What is wrong with Iori is pretty much what is wrong with all of the characters in King of Fighters; these designs were made for the runway, not the ring, and their obsolescence was built-in.  Unfortunately, SNK Playmore hasn't really kept ahead of changing fashions, and the latest designs are among the series's worst.  Or maybe I'm the one that has no fashion sense.  Actually, there's no "maybe" about it.  But I think I'm just tired of the whole blasted fashion model street fighter aesthetic.  Now I just want fighters to look like fighters, as they did back in Street Fighter II.

To be fair, it's not just SNK that has failed to age with grace.  As another example, take Dante from Devil May Cry.  Here's another guy I used to think was badass.  But lately I've been playing a lot more Western-developed shooters, and when I put him next to a guy like Marcus Fenix, I realize that Dante is truly not that far removed from the typical effeminate JRPG hero.  He's stupidly good-looking, wears flashy clothes, and spouts some embarrassing dialogue.  I wouldn't call Marcus Fenix "cool," but in the context of a gaming landscape filled with space marine-type characters, Dante seems less than manly, and surely that isn't cool.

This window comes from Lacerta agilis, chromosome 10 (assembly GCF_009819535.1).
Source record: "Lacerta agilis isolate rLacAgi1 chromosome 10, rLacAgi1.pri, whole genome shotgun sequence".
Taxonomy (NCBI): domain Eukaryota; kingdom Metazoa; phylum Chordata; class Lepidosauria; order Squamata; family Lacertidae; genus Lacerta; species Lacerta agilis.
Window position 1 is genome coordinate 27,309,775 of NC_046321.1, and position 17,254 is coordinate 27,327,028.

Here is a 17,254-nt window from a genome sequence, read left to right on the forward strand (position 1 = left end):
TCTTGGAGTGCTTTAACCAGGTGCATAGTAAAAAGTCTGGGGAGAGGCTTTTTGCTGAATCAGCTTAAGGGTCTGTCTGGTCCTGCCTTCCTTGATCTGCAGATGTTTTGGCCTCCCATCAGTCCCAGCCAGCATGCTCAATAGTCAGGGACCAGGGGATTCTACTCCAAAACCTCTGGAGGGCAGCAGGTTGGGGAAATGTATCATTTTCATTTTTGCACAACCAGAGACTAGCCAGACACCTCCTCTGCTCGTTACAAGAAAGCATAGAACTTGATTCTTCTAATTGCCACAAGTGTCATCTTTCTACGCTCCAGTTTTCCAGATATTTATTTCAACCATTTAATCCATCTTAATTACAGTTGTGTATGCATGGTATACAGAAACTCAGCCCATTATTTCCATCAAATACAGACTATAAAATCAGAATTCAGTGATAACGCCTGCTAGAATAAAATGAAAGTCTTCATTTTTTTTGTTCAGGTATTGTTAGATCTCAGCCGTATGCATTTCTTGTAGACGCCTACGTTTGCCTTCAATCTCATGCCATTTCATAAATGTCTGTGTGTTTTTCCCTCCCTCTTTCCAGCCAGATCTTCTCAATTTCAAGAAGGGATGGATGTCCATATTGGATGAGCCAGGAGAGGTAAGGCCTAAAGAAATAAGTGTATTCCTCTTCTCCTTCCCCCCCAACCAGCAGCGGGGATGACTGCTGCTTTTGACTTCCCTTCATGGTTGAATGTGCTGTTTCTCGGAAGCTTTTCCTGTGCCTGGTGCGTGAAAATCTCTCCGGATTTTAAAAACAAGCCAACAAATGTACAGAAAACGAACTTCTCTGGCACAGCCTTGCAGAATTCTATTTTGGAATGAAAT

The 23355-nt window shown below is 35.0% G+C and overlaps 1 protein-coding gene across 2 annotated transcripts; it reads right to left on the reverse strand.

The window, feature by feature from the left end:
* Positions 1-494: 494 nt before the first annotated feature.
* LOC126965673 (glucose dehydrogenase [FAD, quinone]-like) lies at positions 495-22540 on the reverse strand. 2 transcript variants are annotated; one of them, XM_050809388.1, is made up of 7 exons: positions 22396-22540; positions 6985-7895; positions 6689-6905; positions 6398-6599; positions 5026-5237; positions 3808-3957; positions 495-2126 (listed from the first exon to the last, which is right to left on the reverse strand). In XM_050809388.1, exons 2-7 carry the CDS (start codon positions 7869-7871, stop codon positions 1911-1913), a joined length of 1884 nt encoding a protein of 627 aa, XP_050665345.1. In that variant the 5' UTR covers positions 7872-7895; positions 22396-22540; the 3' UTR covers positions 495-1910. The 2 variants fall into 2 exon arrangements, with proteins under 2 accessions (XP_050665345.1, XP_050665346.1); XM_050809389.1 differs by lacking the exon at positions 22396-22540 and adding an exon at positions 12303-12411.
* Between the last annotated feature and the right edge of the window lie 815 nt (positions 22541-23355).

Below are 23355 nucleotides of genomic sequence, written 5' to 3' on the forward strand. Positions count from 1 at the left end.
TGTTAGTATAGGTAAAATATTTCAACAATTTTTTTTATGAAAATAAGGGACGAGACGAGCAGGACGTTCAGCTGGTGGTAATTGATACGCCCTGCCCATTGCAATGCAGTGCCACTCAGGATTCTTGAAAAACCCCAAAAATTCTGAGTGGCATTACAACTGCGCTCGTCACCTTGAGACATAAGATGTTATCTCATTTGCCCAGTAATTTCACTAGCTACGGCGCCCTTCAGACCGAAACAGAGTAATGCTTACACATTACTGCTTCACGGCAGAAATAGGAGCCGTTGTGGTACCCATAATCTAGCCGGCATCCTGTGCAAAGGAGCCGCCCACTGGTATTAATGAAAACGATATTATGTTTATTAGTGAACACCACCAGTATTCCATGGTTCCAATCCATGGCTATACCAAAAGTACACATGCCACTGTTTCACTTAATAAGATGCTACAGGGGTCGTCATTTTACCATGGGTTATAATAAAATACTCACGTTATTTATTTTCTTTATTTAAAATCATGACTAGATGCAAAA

So what is cool now?  I have no freaking clue, and I'm not sure I care anymore.

Saturday, August 28, 2010

My Top 5 Video Game FMVs

Yes, we've arrived at that point in this blog's life.  No more joking, I now make "Top 5" lists in earnest.  It's either that or I start playing weekly games of Madden 11 . . . demo (Colts vs. Jets all day!) and posting the play-by-play box scores.

Anyway, I was inspired after recently viewing the cinematic trailer for DC Universe OnlineDC Universe Online, being an MMORPG, held no interest for me as a player, but I am now glad that it exists, if only because it has resulted in the commissioning of Blur for this amazing mini-movie that will surely be the best thing about the entire game.